Since my parents were celebrating their 66th (!) wedding anniversary in Denver, we decided to make a weekend trip of it, and spend a couple days up in Fort Collins and Loveland.
Sunday was heaven for me. I spent the entire day talking to people I love that I hardly ever see. I found such reassurance that those friendships are still strong and we still can have a great time together! One friend Mike has known for decades said a few thought provoking things Sunday night.
Her husband left her twenty years ago with four kids to raise, so she was talking about how much her blood pressure fell after her husband was finally out of her life. That was quite striking, and reminded me of how my own super tight jaw (TMJ) vaporized after my divorce. Then all of a sudden she said, “You know, I haven’t been angry or in an argument in weeks now.” I thought, wow, that is so true, with the tiny exception of the horrendous traffic in Denver!
We got to talking about how we cope with difficult times in our life, crappy times like divorce. She said she only started drinking too much during and after her divorce. I’m just not fond of alcohol or other addictive substances, so when she asked me, “How do you cope with tough times?” I said, counseling, walking, journaling, reading good books and quiet times where I delve into what went wrong, in hopes of making my future much better than my past. I have made a million big mistakes in my life, but I have also always been an analyzer. (Can you tell?) I want to understand everything around me. As far as relationships go, I knew that if I improved my own relationship with myself, I would be so much easier for others to enjoy.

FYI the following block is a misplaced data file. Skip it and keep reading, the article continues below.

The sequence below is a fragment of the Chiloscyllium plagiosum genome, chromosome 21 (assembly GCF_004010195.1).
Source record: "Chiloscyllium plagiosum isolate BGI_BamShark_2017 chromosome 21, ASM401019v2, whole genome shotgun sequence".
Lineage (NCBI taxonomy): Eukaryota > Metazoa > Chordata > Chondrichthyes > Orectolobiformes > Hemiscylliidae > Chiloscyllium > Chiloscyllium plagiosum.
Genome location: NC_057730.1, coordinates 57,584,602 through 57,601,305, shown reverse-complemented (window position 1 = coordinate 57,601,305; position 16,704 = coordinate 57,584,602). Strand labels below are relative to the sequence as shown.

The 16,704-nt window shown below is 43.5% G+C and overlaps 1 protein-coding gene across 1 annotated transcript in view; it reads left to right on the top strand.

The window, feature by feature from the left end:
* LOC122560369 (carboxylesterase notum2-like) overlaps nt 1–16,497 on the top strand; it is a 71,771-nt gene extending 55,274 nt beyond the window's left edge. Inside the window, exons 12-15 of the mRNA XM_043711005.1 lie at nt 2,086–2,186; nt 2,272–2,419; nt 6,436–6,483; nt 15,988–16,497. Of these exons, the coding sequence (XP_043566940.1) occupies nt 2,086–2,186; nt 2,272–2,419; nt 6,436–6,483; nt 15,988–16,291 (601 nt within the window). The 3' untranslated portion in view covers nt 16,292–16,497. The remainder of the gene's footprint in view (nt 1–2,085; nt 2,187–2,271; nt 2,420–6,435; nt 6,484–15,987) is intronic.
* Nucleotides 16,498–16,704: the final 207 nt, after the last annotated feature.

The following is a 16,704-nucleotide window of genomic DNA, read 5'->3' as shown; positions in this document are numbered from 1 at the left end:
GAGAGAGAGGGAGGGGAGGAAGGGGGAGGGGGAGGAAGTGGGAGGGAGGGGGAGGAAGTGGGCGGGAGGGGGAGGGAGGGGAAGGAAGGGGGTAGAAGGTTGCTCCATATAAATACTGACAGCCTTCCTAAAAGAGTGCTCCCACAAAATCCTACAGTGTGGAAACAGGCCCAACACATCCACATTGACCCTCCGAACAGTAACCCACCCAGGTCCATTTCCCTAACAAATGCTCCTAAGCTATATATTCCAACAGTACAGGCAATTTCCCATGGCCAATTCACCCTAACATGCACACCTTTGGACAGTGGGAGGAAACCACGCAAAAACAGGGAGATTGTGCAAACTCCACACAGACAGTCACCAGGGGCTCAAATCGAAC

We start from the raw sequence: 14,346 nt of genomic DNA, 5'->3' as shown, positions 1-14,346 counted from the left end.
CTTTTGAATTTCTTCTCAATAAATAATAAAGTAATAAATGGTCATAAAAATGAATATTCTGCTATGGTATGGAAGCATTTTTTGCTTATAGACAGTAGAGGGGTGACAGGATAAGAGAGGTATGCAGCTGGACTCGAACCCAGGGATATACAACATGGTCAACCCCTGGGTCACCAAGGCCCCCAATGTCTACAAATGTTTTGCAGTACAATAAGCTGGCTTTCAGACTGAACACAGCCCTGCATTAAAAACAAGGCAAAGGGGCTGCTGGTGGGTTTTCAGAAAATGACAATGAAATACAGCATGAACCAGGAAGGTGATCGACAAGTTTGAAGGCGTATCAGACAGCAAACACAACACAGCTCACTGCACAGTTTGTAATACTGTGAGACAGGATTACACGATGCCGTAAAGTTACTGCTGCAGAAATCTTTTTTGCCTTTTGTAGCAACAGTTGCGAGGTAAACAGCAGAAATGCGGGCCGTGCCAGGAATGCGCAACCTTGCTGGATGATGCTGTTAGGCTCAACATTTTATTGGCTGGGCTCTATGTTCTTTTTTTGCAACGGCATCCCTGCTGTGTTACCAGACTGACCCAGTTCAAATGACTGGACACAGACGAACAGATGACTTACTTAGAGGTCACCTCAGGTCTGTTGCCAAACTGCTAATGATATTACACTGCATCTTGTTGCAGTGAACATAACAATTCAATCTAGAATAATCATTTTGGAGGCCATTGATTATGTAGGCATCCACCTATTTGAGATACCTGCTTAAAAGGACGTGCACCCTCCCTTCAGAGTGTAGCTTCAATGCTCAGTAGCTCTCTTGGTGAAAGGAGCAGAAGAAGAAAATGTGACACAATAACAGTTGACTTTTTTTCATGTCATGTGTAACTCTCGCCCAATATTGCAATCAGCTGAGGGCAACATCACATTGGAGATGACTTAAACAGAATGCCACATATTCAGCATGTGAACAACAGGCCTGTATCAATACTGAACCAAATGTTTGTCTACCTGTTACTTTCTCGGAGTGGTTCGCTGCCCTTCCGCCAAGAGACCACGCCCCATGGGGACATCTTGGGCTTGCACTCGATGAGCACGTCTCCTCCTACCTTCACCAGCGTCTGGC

The break up of any major relationship is the perfect time to process how I am relating with others. The last time I launched myself into such deep analysis was when I got divorced and then lost my job/career in 2004. I knew this was a great time to readjust life priorities. I decided I didn’t much care about anything but love, because if I didn’t ever find an amazing solid love relationship, I wasn’t sure I wanted to live that much longer anyway.
So I did everything I could think of to understand 40+ love. I even started my own local dating service, and it’s a good thing I did. A few months later Mike walked into my life. Everything got better with Mike, or as my Dad said a few months later, “Mike saved your ass.” I finally found unconditional love and compassion in a world where it is so very rare. Then I wrote: “How To Believe In Love Again: Opening to Forgiveness, Trust and Your Own Inner Wisdom.” I wanted to save lives. When you feel all hope is lost, please consider taking a look at this book.
Send me an e-mail & I’ll hook you up with a copy! — The Midlife Crisis Queen! MidlifeCrisisQueen@gmail.com